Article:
This article by Hubert Ling (NPSNJ horticulture) was published in Gardener's News without the photos. He is a regular contributing writer to Gardener's News. Photos by H & M Ling.
The Other Other Holly
Actually there are 3 common native hollies in NJ. These are American holly, inkberry (holly), and winterberry (holly). Our native hollies are all in the genus Ilex. However, inkberry and winterberry are so different from American holly that many gardeners don’t realize that these plants are related to ‘The Holly’; this is especially true since inkberry and winterberry do not have the glossy, spine-tipped leaves you would expect in a holly.
All three hollies are very popular cultivated plants and are widely available in almost any garden center. However, finding the straight species is much more difficult since there are so many ‘improved’ cultivars. Why select the old fashioned straight species over a prettier cultivar? Well the straight species from NJ has been naturally selected for overall fitness over thousands of years of to thrive in NJ. The cultivars have been selected by horticulturalists for compact shape, high berry production, and overall eye-appeal. If you want a plant guaranteed to enhance the environment with minimum upkeep select a straight species native plant.
Winterberry holly, Ilex verticillata , is a woody perennial plant which generally grows to 6-10’ or occasionally higher. However, you can keep it to the lower height with a little bit of careful pruning. Every fall the mature female plants stand out in your garden with a brilliant display of bright red berries which persist until spring, hence the name winterberry. Even the straight species is spectacular since this deciduous plant loses its leaves just when the ¼” diameter berries start to take on their vivid color in October.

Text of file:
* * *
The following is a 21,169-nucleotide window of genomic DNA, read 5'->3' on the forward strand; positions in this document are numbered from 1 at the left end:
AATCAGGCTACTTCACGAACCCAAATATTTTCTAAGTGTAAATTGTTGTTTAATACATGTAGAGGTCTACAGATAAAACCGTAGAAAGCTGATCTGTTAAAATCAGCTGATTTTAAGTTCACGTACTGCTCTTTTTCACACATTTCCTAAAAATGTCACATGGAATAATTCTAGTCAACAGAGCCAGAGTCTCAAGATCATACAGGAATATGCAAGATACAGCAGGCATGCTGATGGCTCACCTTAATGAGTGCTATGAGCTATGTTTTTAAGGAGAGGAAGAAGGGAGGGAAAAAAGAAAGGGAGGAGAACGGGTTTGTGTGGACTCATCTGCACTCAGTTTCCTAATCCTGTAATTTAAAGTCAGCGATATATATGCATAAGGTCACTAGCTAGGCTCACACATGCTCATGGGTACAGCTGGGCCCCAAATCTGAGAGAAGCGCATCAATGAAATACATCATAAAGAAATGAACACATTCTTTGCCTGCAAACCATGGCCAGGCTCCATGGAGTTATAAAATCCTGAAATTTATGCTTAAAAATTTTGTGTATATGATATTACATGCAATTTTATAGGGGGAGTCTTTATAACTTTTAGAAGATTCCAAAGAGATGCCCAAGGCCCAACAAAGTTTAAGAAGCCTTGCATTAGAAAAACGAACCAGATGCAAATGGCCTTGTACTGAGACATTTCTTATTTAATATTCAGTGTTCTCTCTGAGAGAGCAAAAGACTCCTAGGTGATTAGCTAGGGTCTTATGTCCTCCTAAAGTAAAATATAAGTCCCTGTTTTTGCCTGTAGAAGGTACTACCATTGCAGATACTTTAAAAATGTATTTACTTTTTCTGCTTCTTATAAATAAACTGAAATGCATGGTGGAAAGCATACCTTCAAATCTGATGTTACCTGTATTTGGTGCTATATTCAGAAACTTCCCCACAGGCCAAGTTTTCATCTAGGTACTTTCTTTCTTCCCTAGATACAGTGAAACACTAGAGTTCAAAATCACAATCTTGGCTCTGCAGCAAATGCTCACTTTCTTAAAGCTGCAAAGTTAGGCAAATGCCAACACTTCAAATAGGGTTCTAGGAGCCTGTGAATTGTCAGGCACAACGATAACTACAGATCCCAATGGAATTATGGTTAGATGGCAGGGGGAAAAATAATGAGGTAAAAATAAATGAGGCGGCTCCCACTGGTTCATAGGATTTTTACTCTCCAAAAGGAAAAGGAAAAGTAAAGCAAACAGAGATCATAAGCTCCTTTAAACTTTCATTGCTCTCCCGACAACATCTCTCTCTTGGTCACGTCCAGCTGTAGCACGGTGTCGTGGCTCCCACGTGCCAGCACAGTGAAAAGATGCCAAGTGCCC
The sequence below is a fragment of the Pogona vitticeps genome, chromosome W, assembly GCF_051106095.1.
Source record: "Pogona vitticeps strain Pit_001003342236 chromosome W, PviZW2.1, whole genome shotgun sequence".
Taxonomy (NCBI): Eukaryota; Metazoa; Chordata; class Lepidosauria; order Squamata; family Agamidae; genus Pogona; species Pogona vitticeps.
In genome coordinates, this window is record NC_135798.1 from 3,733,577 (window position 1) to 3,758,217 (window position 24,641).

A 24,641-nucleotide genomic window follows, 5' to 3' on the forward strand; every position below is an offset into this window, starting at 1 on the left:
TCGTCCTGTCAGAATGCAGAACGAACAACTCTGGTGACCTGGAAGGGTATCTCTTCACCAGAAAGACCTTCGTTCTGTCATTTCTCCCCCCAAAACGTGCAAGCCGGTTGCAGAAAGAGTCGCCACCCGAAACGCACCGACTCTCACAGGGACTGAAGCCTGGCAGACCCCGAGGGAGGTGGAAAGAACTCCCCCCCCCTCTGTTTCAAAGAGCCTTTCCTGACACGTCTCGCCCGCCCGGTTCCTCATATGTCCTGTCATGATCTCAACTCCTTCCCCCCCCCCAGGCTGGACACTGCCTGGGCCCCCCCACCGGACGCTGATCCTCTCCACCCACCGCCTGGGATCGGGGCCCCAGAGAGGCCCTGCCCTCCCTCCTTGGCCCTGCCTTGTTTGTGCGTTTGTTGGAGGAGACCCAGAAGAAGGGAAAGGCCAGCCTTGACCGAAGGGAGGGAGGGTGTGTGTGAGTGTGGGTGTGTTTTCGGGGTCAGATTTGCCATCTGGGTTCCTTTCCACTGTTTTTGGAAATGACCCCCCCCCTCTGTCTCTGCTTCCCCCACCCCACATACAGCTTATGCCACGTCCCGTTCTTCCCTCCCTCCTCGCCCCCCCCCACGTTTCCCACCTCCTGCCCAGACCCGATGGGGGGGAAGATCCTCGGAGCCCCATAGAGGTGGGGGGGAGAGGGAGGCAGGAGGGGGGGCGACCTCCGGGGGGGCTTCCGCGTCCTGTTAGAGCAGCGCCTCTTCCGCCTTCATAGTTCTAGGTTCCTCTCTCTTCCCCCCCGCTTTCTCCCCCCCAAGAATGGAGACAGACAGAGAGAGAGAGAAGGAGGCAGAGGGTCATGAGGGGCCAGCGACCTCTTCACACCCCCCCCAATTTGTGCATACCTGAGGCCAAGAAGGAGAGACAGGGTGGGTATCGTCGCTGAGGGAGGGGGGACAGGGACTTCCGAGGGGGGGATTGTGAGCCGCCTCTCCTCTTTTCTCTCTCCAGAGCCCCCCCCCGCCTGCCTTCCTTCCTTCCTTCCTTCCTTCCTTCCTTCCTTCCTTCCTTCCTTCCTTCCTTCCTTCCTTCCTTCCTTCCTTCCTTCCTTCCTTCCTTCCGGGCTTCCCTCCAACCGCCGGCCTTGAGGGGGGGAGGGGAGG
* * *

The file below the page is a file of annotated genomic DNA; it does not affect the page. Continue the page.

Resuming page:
Winterberry is found in every state east of the Mississippi and Eastern Canada. In NJ it is found in every county and is a relatively common plant. Winterberry holly grows best in moist, acidic, rich soil in a semi-shady area. However, it tolerates clay, sand, dry soil, full sun, heat, drought, soil compaction, and air pollution. This holly does not do well in neutral or basic soil. Dense thickets of winterberry holly can be found in wetlands but individual specimens are also naturally found in dry sandy areas or in grasslands.
Male and female flowers are found on different plants. If you want the red berries you will have to plant several immature bushes and hope for a female or buy a more expensive adult shrub with the bright red berries already present. Only one male plant is needed to pollinate up to 12 female plants.
Propagation of winterberry may be done by seed but the seeds must be planted as soon as they are ripe or they go into dormancy and may stay there for several years. Propagation is better insured if rooted suckers are removed from the parent plant. However, remember plants produced vegetatively from suckers are genetically identical to their parent and thus you have done nothing to increase genetic diversity in your plants and genetic diversity is desirable when disease strikes.
Winterberry holly is an animal magnet. Although the yellow-green flowers are very small, about 1/8th inch, this plant makes up for that fact by bearing a multitude of flowers and on warm sunny days in early spring your plant is very literally buzzing with activity. The plant is a larval host for Henry’s Elfin butterfly and 48 species of birds, including robins and cedar waxwings, utilize the fruit. The foliage is also sometimes utilized by deer and rabbit. Winterberry is low maintenance and has no particular insect or disease problems.
Our Native Americans especially the Potawatomi used winterberry holly medicinally and it was known to natives as the ‘fever bush’. The Iroquois also used the bark as an antiseptic. However, you should not experiment with this plant since safe, effective alternatives are available and winterberry is considered mildly toxic and can cause nausea and low blood pressure.
Your winter garden need not be devoid of interest. All three hollies can add sparkle to an otherwise drab yard. Bright red and green can be supplied by American holly, black and green by inkberry holly, and bright red standing alone by winterberry holly; these hollies deserve a spot to shine.